Faculty Advisor or Committee Member

Kristin K. Wobbe, Advisor

Faculty Advisor or Committee Member

Craig D. Fairchild, Committee Member

Faculty Advisor or Committee Member

William D. Hobey, Committee Member




TCV (Turnip crinkle virus) coat protein is required for the resistance response in Arabidopsis thaliana Di-17 plants. An aspartate to asparagine mutation at amino acid four of the coat protein is sufficient to result in resistance-breaking. To determine the essential chemical properties responsible for the induction of resistance, a series of site-directed mutants were produced. Serine as well as asparagine at amino acid four induces systemic disease on both Di-3 and Di-17 plants; however, replacement of aspartate with glutamate retains the ability to induce the HR (hypersensitive response) and resist TCV infection with rapid and strong induction of PR-1 gene. These data suggest that the negative charge at the fourth amino acid of the coat protein is critical for the induction of resistance. Taken together with other mutagenesis research, the N-terminus of the coat protein appears to be the sole viral recognition element. The A. thaliana TIP protein is suggested to be involved in resistance, mainly through its C-terminus. Interestingly, one of the resistance-breaking mutants (D4N) produces a HR on Di-3 plants that are normally susceptible. The Di-3 TIP protein has several differences from the Di-17 TIP. To detect whether the delayed HR is related to interaction between Di-3 TIP and D4N mutation, a yeast two-hybrid assay was attempted. Interactions have not yet been detected. There are a number of possible explanations.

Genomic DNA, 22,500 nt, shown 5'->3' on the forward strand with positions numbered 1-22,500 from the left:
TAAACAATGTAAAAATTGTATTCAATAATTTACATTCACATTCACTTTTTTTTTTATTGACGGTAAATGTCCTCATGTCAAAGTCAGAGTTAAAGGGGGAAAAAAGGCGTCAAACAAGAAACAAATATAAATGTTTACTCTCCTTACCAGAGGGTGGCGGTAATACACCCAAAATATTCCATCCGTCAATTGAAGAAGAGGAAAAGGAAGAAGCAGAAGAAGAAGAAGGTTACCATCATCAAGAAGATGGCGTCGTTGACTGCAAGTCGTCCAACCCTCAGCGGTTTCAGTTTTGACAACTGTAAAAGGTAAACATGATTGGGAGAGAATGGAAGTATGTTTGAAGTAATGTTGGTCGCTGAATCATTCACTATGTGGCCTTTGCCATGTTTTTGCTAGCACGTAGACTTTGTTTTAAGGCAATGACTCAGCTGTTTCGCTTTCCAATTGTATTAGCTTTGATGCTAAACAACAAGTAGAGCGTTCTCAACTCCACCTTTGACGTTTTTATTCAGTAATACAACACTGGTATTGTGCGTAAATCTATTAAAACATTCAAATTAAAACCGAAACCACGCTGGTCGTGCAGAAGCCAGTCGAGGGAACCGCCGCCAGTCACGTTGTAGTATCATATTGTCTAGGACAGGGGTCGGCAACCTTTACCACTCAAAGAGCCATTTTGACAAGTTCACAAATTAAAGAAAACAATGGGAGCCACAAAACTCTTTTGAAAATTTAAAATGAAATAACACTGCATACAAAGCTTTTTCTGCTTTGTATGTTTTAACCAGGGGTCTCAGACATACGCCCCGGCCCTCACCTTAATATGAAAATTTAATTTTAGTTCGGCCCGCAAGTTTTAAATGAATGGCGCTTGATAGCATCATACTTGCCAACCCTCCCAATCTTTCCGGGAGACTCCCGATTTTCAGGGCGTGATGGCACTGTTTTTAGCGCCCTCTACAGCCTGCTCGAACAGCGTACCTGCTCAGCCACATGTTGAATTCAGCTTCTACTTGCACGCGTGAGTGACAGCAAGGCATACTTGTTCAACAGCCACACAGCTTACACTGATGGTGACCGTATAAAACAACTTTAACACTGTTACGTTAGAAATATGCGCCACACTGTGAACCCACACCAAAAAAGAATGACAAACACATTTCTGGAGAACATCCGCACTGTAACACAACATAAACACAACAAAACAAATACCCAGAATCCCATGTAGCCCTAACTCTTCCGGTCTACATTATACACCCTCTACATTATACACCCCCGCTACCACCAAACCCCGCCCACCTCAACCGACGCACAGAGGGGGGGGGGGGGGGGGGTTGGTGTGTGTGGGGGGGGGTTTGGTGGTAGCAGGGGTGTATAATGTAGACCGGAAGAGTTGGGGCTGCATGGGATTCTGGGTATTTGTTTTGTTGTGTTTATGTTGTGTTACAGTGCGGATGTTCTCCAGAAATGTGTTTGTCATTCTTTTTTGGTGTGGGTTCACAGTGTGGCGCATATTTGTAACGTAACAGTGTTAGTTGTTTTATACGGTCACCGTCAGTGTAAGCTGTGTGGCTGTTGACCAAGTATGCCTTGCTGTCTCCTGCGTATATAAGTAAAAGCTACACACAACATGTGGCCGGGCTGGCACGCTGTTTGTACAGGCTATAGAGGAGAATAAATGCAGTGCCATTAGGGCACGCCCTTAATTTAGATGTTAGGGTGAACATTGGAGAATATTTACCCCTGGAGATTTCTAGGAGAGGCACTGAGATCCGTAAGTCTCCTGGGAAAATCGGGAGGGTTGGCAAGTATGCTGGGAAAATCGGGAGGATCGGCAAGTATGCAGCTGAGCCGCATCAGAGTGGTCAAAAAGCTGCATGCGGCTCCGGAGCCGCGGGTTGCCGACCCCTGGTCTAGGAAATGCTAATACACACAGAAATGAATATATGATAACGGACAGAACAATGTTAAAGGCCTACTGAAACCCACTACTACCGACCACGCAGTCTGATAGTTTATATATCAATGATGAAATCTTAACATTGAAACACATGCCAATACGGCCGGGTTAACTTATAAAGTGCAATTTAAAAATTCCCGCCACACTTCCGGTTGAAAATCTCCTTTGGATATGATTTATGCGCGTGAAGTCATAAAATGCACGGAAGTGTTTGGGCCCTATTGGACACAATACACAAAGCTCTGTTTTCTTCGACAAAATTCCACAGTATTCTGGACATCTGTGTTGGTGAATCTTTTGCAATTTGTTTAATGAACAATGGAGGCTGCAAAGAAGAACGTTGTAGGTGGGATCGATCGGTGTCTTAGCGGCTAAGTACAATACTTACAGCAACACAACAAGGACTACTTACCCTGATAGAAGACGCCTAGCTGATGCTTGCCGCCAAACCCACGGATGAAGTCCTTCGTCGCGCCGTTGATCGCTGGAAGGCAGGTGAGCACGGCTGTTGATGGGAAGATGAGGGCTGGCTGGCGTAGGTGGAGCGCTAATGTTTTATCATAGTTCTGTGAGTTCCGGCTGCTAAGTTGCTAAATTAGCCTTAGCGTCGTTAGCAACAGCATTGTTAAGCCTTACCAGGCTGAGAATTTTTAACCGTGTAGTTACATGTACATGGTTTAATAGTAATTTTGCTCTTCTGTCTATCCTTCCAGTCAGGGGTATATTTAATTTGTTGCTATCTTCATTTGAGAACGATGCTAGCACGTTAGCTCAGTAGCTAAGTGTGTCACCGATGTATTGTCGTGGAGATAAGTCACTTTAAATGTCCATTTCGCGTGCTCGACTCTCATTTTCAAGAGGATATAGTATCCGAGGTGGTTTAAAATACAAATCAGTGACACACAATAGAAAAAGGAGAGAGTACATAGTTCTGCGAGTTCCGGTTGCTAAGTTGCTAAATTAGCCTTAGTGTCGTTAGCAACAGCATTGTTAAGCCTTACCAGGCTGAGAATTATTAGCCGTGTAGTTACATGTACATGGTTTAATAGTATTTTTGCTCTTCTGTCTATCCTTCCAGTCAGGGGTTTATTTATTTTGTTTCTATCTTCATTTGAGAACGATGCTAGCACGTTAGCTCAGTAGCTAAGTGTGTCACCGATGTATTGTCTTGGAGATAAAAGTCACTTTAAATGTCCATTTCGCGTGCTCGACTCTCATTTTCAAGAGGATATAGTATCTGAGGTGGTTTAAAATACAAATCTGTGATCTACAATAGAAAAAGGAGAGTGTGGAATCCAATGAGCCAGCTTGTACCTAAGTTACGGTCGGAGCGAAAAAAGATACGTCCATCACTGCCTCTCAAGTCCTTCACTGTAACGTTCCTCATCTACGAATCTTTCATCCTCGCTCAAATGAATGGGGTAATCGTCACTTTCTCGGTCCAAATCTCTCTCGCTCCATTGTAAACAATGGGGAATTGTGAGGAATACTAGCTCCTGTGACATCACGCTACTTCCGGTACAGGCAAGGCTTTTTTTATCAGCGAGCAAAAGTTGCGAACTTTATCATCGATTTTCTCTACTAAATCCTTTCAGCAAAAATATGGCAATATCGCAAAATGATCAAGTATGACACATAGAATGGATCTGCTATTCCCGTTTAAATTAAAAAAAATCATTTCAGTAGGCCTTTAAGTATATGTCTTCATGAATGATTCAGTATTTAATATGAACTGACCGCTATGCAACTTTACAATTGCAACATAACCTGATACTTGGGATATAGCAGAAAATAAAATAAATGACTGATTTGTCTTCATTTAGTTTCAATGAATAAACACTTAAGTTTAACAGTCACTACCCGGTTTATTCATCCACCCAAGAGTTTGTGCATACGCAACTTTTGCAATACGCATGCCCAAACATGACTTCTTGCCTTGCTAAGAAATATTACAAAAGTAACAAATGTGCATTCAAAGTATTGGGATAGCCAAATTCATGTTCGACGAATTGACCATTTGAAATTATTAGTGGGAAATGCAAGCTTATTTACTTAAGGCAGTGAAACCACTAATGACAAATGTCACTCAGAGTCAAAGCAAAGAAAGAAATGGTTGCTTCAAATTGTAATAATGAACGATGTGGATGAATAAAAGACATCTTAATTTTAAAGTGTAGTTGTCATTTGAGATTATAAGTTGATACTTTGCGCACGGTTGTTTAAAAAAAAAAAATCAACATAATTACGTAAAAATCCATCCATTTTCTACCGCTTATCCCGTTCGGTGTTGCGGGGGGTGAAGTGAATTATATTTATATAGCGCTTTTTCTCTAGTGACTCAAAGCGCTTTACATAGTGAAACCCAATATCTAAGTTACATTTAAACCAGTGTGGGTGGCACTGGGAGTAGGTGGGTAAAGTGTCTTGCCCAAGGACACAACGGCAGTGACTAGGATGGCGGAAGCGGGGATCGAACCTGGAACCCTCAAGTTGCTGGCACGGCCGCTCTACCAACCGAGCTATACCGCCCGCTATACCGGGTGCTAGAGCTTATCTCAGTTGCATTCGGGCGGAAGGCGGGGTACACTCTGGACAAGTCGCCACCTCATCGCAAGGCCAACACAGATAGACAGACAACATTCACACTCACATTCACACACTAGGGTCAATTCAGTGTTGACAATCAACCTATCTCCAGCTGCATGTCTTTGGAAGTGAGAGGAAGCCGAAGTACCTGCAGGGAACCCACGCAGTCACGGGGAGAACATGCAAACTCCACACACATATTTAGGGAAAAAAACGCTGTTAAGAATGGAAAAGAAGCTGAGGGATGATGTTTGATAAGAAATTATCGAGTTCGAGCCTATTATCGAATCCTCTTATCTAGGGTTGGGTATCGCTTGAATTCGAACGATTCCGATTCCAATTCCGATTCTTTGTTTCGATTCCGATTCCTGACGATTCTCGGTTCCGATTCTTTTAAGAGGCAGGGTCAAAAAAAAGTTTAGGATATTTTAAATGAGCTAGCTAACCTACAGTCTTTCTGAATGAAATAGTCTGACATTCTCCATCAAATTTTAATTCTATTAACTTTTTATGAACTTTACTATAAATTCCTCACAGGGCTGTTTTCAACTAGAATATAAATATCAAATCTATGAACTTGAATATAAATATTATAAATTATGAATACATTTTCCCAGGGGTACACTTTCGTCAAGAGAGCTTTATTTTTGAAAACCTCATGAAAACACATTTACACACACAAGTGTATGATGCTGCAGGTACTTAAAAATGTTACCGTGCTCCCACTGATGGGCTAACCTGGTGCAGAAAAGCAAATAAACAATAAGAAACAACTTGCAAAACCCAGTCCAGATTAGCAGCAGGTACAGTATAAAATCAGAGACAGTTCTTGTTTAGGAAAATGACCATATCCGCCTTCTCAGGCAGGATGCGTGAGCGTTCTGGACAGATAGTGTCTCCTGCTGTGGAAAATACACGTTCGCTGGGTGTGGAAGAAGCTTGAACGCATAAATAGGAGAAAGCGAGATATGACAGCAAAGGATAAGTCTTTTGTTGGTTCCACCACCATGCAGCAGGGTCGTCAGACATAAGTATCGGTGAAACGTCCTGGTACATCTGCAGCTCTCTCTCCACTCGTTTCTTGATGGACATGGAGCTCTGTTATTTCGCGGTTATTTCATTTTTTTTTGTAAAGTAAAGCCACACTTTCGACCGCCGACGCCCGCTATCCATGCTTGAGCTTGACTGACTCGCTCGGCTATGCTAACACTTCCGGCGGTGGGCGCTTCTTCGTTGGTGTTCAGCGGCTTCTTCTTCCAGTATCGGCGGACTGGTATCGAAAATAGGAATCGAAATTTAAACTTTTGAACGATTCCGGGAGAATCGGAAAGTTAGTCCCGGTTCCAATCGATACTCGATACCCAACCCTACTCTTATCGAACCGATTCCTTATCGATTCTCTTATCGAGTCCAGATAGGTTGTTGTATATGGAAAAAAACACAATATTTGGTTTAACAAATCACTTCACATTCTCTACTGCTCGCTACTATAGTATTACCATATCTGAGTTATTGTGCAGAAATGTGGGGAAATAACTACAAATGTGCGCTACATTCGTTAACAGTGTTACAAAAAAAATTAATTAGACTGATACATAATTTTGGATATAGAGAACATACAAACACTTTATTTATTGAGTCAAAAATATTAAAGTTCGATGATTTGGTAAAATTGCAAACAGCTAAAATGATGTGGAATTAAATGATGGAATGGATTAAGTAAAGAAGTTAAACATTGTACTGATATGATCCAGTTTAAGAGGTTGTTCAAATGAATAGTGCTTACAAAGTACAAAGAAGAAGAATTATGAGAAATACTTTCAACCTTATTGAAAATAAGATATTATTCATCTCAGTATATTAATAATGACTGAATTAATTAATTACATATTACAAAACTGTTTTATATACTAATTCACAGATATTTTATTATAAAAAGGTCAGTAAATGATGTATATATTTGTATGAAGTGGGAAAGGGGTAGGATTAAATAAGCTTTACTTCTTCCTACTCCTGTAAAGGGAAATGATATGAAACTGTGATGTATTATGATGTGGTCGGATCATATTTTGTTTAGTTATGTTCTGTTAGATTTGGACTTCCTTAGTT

Worcester Polytechnic Institute

Degree Name



Chemistry & Biochemistry

Project Type


Date Accepted





protein interaction, coat protein, resistance, arabidopsis, turnip crinkle virus, Plants, Virus resistance, Plant-pathogen relationships, Genetic aspects, Arabidopsis thaliana, Turnip crinkle virus